It's something of a misconception that a garbage disposal has blades. If you look into the mouth of your disposal, you'll see two oblong impellers attached to the rotor plate, which is the part that spins, but the impellers aren't sharp. Their purpose is to fling food toward the shredder ring on the side of the canister where the actual food mashing takes place.
The impellers are designed to spin freely — the better to fling food — but they sometimes freeze up or come loose. When they freeze, you can use a simple trick to free them, but a garbage disposal with loose mounting screws on the impeller will rattle loudly and will likely need to be replaced.
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How to Loosen a Garbage Disposal Blade
Even though the impellers aren't actually blades, it's fair to identify them as such for the purpose of repair. When they freeze up, the garbage disposal won't work properly, food will be poorly ground, and the disposal will probably clog up frequently.
You can test for frozen impeller blades by turning off the disposal and testing the movement with a wooden implement, such as a broom handle, never your fingers.
If the impellers are stuck, try to loosen them by doing the following:
- Toss steak or pork chop bones in the disposal and grinding them completely. Despite the fact that this makes a horrendous noise, experts say it's completely safe. If you're squeamish about grinding bones, you can probably get the same results by grinding ice cubes.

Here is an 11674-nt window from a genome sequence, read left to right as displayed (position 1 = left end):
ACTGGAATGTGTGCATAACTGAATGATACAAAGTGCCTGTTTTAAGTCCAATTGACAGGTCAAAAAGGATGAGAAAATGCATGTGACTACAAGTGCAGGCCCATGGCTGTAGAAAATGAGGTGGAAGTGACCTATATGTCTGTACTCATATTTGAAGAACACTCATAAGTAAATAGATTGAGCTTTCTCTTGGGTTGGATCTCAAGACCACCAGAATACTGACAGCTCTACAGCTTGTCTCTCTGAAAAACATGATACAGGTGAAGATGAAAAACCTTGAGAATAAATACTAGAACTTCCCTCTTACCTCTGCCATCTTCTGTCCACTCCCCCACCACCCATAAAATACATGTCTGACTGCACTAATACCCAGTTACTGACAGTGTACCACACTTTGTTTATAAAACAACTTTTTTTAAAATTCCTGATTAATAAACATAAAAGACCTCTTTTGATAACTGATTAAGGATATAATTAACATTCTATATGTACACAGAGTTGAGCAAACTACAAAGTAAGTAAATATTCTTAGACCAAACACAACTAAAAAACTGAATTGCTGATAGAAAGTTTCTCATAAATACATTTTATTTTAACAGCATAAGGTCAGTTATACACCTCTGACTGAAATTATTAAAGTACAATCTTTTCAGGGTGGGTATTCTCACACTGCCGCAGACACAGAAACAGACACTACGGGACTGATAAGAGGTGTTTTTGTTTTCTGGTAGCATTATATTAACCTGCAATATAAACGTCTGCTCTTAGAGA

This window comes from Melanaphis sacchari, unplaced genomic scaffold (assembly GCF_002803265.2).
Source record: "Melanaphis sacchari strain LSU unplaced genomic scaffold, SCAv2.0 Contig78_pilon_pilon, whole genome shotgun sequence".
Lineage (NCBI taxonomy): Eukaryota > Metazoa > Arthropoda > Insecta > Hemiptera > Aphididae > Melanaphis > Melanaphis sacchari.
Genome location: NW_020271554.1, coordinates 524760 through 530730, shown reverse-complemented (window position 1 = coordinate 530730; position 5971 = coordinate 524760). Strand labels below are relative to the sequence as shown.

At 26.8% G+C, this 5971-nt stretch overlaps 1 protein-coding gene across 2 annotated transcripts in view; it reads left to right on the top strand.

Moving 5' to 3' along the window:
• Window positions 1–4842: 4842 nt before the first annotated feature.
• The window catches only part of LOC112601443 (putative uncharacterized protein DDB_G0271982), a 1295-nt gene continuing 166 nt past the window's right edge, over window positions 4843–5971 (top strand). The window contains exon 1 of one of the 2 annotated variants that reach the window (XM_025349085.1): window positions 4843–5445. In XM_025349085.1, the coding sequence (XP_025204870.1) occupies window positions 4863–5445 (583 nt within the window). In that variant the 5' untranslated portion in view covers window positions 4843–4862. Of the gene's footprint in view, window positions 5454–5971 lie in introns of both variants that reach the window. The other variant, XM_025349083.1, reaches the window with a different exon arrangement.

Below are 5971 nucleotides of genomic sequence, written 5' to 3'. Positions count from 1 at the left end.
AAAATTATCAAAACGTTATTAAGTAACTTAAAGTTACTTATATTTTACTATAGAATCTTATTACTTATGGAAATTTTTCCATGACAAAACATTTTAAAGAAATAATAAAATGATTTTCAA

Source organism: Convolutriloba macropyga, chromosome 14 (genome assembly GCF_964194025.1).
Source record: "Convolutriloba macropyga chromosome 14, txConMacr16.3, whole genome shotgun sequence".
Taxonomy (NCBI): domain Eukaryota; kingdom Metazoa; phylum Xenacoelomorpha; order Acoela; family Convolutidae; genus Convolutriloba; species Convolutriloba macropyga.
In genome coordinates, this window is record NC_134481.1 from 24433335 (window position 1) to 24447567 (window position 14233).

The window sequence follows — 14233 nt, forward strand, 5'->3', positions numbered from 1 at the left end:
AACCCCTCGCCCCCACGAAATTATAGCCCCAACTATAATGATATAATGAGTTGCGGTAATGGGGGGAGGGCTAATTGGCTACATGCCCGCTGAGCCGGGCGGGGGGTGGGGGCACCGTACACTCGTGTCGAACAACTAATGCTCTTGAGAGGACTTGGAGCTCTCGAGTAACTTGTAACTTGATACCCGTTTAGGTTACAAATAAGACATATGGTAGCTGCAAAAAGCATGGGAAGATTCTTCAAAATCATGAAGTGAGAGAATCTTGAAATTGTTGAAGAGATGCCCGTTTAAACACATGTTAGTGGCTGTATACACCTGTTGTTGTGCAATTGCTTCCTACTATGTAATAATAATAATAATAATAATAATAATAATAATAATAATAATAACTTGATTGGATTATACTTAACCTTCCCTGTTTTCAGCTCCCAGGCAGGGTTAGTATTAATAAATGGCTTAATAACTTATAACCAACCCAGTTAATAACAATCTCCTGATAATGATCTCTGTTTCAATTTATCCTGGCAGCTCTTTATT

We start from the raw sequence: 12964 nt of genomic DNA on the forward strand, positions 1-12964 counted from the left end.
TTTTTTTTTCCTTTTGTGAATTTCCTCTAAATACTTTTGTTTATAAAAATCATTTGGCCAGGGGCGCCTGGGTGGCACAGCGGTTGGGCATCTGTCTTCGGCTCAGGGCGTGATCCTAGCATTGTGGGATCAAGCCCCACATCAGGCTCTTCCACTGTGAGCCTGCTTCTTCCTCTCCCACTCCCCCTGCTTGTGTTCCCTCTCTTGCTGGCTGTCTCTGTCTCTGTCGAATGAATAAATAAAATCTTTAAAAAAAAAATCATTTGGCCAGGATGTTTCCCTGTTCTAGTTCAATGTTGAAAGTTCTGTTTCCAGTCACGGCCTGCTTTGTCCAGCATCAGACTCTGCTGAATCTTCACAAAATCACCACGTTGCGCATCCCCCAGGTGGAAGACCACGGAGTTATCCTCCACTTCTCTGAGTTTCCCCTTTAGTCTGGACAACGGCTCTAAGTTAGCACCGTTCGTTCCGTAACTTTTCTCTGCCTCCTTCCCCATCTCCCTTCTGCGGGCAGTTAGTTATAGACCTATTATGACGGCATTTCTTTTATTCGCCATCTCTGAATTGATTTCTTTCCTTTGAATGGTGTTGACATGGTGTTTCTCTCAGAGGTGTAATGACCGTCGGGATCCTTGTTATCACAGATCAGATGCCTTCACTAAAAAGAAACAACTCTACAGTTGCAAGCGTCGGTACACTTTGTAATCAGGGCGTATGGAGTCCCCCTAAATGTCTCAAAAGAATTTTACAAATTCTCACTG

- Look into the mouth of the disposal and you may find a piece of metal, such as a coin, that's making the rattling sound. Remove it with tongs or pliers; not with your fingers.
- Repeat this process if it does not work — it may work the second time around.
Loose Garbage Disposal Impeller Plates
When the mounting bolts on the impeller plate are loose, you'll hear a rattling sound, but when you look into the disposal, you won't see any foreign objects. Test the impellers by pushing against them with a wooden implement. They should spin freely, but they shouldn't have any back and forth movement.
If the impellers are loose, or they're stuck and you can't get them to spin freely, your best bet is to simply replace the disposal. The impellers are often fastened with rivets and are not designed for easy replacement. Removing an old disposal and installing a new one is a good DIY project that takes just a couple of hours.
How to Remove the Garbage Disposal
- Turn the garbage disposal off and disconnect it from power, either by unplugging it or turning off the breaker of the circuit feeding the disposal. If the unit is hardwired, remove the electrical terminal plate and disconnect the wires. You don't have to do this if the unit has a plug.
- Disconnect the P-trap — make sure to put a bucket under the sink because it will be full of water. If you have a dishwasher, loosen the clamp holding the drain hose and remove the hose.
- Remove the disposal by inserting a standard screwdriver into one of the loops on the mounting ring under the sink and rotating the ring counterclockwise. Make sure the disposal is supported because it can drop suddenly once you loosen the ring. Some disposals are removed by grasping them with two hands and turning them counterclockwise by 1/4 turn to free it from the mounting bracket.